Unfortunately, so has the gap between the well off
and the marginalized. The poor in these countries are
caught up in a vicious circle of human rights violation
and social, political and economic deprivation. But,
poverty is still a global issue. Our goal is to empower
all people, also in middle-income countries, to break
through the poverty circle and build their own
sustainable livelihoods within a society that upholds
their rights. We partner to enterprising people.
How we are going to achieve this
- We use our capabilities, skills and reputation - As a partner to enterprising people, we
to improve the rights of disadvantaged groups,
enabling them to access decent jobs and
economic and social services.
- We don’t just give money – Many of the poor
development process. We work together with
partners in strategic funding partnerships to
develop business ideas and set up businesses for
these people. Funding of programs can be grant
based or non-grant based.
- We provide loans, equity or guarantees – We
return on investment, but we also have social
and ecological targets. One of our instruments is
social venturing through ICCO Investments.
- We act as watchdog – We support networks
exclusion. There where people are excluded from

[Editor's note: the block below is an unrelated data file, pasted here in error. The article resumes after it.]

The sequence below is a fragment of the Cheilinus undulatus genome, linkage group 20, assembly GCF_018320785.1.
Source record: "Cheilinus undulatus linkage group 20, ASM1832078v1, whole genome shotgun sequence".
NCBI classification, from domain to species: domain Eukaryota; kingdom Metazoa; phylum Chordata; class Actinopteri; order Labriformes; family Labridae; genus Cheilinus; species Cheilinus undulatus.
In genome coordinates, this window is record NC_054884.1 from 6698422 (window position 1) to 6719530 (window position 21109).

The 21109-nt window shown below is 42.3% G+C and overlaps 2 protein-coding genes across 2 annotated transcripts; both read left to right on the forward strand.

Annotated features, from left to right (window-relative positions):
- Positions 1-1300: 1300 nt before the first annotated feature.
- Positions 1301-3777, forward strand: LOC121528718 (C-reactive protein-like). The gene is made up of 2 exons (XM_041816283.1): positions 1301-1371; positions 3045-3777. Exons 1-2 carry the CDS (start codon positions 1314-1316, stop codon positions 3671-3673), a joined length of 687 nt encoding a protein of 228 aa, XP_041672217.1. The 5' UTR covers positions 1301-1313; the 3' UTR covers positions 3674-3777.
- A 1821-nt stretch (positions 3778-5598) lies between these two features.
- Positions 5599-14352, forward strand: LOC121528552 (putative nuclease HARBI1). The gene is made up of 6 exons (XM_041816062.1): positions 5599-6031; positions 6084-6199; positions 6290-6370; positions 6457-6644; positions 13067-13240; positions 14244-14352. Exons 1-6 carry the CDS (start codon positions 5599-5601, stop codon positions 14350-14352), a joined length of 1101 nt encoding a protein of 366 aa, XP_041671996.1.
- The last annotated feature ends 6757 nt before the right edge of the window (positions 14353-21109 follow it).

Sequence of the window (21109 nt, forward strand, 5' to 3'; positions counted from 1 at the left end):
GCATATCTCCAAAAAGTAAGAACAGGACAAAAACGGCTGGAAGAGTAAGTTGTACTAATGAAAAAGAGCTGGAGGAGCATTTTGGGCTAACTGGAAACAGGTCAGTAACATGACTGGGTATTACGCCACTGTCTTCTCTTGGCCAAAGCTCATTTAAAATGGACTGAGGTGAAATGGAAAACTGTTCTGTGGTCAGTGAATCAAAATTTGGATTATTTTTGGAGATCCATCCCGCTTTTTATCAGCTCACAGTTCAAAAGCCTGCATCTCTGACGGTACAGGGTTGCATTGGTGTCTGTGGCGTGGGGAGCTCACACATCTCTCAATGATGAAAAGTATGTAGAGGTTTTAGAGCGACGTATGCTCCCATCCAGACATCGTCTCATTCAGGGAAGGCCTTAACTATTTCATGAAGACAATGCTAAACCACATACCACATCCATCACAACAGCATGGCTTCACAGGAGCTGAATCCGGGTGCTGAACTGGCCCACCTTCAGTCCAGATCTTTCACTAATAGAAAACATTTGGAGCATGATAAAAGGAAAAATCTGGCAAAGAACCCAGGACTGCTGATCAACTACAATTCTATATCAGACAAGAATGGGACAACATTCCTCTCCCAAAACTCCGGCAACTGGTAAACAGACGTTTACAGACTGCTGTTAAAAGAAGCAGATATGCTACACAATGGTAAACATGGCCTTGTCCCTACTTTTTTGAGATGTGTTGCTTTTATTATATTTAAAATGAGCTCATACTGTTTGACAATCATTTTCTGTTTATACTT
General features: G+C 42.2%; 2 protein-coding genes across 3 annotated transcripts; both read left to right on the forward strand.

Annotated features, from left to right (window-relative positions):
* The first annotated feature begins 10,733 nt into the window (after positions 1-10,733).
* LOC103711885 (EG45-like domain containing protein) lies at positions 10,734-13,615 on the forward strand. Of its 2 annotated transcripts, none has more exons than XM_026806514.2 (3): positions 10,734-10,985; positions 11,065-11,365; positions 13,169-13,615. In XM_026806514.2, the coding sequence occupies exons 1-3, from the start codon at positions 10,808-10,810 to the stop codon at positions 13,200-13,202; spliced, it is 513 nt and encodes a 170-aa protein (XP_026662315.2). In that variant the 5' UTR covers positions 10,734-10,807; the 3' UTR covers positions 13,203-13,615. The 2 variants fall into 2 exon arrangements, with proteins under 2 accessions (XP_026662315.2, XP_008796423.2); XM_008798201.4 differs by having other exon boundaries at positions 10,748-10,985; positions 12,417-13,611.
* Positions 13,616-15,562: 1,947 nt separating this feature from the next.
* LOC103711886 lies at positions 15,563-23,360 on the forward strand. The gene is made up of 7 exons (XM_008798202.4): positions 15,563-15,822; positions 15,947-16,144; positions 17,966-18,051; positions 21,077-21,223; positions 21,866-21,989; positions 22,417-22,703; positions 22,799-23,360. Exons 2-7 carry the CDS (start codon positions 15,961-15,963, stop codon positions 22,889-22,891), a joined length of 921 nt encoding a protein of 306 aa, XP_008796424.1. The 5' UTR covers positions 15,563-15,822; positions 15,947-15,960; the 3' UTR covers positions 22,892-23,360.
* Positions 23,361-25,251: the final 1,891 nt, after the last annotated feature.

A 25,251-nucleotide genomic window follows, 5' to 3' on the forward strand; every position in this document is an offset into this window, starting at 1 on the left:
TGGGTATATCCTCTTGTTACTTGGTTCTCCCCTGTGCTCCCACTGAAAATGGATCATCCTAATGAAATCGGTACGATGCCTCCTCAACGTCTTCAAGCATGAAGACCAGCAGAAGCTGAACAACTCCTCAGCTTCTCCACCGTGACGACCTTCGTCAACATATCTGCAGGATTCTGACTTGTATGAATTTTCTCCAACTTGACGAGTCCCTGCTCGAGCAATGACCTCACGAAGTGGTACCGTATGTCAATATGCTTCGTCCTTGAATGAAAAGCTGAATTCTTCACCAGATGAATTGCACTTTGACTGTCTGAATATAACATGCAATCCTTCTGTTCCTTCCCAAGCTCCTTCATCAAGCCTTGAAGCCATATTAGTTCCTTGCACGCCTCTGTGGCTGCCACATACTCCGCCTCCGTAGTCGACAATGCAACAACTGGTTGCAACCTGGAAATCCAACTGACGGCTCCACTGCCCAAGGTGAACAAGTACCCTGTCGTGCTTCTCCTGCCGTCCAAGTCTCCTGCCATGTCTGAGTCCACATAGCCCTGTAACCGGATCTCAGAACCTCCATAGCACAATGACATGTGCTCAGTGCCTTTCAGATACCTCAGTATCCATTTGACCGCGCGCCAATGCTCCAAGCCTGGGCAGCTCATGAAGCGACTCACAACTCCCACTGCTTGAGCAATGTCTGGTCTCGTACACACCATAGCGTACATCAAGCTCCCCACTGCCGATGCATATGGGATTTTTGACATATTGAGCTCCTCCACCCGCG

education, we lobby for their right to education.
Where people are denied land rights, we support
advocacy organizations. We want to empower
people, but true empowerment only comes with
the prospect of long-term livelihoods in a safe
and just society.
LESS AND BIGGER PARTNERS
4.4 Become an enterprising partner of
choice – Partnering for synergy
The issue and our objectives
Due to the changing global landscape and major cuts
in government funding, we need to shift towards
partnering with more professional and sector-based
organizations. We will reduce the number of partners and, at the same time, increase the scale and
volume of our partnerships, with a focus on bigger,
fewer and more cross-sectorial programs. Fewer
partners and coalitions will receive higher amounts
of funding. We need to develop our capabilities to
identify and select partners, bring them together and
help to get the best out of our partner network to
achieve our strategic and program goals.
How we are going to achieve this
- Partnering for synergy – We select partners who
and create synergy through a joint approach.
Partners and other stakeholders will be challenged to define relevant issues and develop joint
programs and change proposals.
- Making markets work for the poor – Partners
create a niche and help people set up viable
businesses and develop business ideas. Together
we support cooperatives and producer organizations to make them relevant market parties.